So this year, they’re getting homework for the night before: this video. And at WCeLfest, we watched it together.
As you’ll have seen, there are a few, very basic, questions at the end of the video, but we stopped the video before reaching the quiz & instead briefly discussed and answered each question in groups, plus there were some additional queries, which was great. The original set of questions reinforce the basic concepts & give those students who were unfamiliar with them a bit of confidence that they’re prepared for the next step.
Now, for my ‘real’ class I’ll be showing an additional, more complex video, but for this shorter session we just moved on to the data interpretation.
Again, I explained the rationale behind this part of the session. I’d decided to do this exercise with my first-year students for a couple of reasons: firstly, to break up the class and get them actively engaged in the learning process; and secondly, to give practice in the process skills needed to interpret information provided in graphical form. The question they needed to address, using their knowledge from the video and the data in the graph, was: without plants, life as we know it wouldn’t have evolved in the first place. Why not?
As I do in my normal classes, while the class split into groups to come up with an answer, I circulated between those groups2 in order to hear what was going on & field any additional questions. “What was the atmosphere made of before photosynthesis began?” was one, which led to a brief consideration of how the Earth formed. And I needed to explain oxidised/oxidation, as well. This was a really valuable process for me as it’s highlighted a couple of areas where I need to do a little more background work with my first-years.
A quick summary of the class discussion: the ‘oxidation’ part is important because that’s how we know when oxygen generation began – iron-rich rocks began to rust. It wasn’t until the exposed rocks had been oxidised and the ocean had become saturated with oxygen, that oxygen began to be released into the atmosphere, as evidenced by more oxidised rock. As O2 accumulated in the atmosphere, the ozone layer formed, offering protection from the sun’s UV radiation & allowing living things to move onto the land.
And we finished with a quick look at the ‘design-an-organism’ class that I’ve previously blogged about.
The feedback was very positive, with several people saying that they could see how they might use the flipped classroom technique in their own teaching. It was also lovely to hear someone say that they’d got a bit worried when they realised we’d be talking science, but that they’d really enjoyed the experience and learned some new things along the way. And I’d learned ways to improve the exercise, so the enjoyment & learning were mutual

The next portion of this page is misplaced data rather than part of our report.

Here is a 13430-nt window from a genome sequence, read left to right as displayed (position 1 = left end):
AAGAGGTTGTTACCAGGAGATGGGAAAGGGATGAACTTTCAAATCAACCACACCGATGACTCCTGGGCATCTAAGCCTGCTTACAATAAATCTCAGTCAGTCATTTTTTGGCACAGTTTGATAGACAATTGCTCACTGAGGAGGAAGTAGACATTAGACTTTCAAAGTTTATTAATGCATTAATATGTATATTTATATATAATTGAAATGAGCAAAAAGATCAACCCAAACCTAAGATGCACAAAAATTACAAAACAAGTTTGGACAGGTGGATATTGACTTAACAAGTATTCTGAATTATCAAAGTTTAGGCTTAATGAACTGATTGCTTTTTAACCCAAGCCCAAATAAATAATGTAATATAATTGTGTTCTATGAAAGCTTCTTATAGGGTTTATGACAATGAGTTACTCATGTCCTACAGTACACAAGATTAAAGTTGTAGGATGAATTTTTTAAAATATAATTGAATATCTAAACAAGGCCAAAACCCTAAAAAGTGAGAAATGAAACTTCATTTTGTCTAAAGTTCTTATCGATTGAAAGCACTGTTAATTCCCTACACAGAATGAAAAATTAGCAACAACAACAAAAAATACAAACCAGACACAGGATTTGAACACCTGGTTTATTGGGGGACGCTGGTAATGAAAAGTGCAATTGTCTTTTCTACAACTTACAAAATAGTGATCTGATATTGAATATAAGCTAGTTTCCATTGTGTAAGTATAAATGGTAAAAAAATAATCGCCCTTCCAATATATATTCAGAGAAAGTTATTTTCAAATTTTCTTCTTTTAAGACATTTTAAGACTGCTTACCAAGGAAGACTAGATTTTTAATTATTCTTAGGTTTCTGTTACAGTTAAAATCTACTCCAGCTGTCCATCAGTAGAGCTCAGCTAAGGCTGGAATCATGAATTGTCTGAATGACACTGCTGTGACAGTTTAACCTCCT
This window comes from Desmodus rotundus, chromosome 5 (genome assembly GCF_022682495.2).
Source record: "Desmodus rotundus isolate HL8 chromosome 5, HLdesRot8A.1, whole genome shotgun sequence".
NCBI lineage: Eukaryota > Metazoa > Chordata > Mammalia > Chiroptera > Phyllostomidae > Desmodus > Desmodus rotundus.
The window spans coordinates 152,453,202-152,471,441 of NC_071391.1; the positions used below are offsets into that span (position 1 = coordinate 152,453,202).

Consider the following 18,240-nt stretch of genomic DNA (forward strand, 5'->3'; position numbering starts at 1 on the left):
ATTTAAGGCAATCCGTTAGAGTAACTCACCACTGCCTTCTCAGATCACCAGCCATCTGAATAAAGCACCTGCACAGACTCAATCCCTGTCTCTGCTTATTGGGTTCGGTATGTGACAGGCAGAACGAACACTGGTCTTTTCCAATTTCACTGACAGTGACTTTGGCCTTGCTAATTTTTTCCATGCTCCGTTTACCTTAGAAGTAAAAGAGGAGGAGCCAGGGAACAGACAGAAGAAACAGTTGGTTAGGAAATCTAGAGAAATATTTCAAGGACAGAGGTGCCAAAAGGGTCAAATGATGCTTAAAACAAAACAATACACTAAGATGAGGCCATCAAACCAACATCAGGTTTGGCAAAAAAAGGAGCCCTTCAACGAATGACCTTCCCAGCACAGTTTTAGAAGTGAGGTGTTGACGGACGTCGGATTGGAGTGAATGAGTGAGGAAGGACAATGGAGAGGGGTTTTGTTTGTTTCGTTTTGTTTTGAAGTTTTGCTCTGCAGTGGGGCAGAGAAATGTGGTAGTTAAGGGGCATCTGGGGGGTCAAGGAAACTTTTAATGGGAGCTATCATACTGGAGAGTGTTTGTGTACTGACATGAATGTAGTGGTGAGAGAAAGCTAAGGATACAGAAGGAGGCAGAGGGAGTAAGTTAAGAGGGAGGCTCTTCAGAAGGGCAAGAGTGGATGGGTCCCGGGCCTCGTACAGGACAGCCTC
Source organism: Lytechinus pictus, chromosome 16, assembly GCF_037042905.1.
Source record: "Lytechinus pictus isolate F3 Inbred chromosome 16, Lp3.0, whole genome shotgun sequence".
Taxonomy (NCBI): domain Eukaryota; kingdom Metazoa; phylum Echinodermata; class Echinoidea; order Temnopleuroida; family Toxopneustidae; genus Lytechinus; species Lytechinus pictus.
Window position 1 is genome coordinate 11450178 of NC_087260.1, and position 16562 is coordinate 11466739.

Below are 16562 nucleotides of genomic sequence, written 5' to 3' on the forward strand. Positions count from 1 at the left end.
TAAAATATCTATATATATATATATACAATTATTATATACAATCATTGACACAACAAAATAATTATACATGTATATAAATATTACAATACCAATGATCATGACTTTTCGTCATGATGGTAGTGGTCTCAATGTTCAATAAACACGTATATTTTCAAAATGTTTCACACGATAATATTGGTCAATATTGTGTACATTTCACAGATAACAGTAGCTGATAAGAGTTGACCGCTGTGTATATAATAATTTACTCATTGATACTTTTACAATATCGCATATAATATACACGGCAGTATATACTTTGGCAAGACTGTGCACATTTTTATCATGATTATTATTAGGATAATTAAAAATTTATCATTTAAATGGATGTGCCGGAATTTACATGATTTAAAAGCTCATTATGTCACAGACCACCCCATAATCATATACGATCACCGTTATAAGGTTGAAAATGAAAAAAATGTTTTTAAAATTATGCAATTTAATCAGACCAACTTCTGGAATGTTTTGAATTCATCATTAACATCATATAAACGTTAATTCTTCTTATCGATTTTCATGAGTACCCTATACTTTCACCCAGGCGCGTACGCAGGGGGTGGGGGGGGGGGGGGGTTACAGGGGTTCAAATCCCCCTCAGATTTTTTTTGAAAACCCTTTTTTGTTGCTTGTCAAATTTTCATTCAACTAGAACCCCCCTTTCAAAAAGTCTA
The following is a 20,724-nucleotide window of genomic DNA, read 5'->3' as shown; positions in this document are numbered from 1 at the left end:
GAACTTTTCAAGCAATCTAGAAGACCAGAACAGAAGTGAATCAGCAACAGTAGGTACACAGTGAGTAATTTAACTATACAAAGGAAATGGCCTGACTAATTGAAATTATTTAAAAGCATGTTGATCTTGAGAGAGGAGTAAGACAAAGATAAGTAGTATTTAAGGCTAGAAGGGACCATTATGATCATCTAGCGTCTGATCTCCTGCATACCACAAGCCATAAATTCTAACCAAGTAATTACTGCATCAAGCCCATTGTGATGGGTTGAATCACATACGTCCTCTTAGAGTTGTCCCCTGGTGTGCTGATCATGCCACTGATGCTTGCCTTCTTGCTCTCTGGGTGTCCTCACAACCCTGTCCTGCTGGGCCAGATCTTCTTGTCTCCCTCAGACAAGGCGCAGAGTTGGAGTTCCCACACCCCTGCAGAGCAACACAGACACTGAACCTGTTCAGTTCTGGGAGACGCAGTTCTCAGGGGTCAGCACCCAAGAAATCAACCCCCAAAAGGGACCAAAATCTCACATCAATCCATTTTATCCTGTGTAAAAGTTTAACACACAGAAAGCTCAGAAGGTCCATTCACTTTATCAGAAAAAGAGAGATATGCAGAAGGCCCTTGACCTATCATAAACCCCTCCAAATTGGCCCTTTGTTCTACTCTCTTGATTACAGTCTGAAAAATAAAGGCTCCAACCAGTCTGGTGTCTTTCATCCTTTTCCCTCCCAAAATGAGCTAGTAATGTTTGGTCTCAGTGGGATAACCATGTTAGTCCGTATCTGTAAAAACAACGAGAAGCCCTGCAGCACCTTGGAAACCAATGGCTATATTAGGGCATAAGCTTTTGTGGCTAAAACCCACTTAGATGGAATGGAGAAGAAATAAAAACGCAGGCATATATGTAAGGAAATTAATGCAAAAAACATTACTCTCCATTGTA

1 These are AS91155 Demonstrate understanding of adaptation of plants or animals to their way of life, and AS91156 Demonstrate understanding of life processes at the cellular level. You’ll find them here on the NZQA website.
2 In my ideal class3 there’d be an ‘aisle’ between every 2 rows of seating, to allow teachers/facilitators to move more freely among the students.
3 I can dream, can’t I?
Any discussion around water fluoridation will bring up quite a number of concerns, but increasingly – on-line anyway – conspiracy theories also come to the fore. I think the latter need to be addressed, but not at the risk of ignoring or failing to address the former. Worrying about the nature of what’s in our water supply, & its possible health impacts, is both natural and understandable – especially given that there’s so much information (of varying quality) out there, & sometimes the people you hear are the ones who shout the loudest. Which is not necessarily the same as those who have the strongest case. As I’ve said before, that’s what drew me into this debate in the first place: the way science has been misrepresented by those wishing to bolster a case against water fluoridation.
My own personal opinion is that the issue should really be addressed in terms of ethics and societal responsibilities, and it’s sad to see that attempts to have this discussion (on-line, anyway) are so often diverted yet again to a you-said-we-said about the science. I do wonder what this does for those ‘lurkers’ who may be following the to-&-fro – & I see I’m in good company in that respect.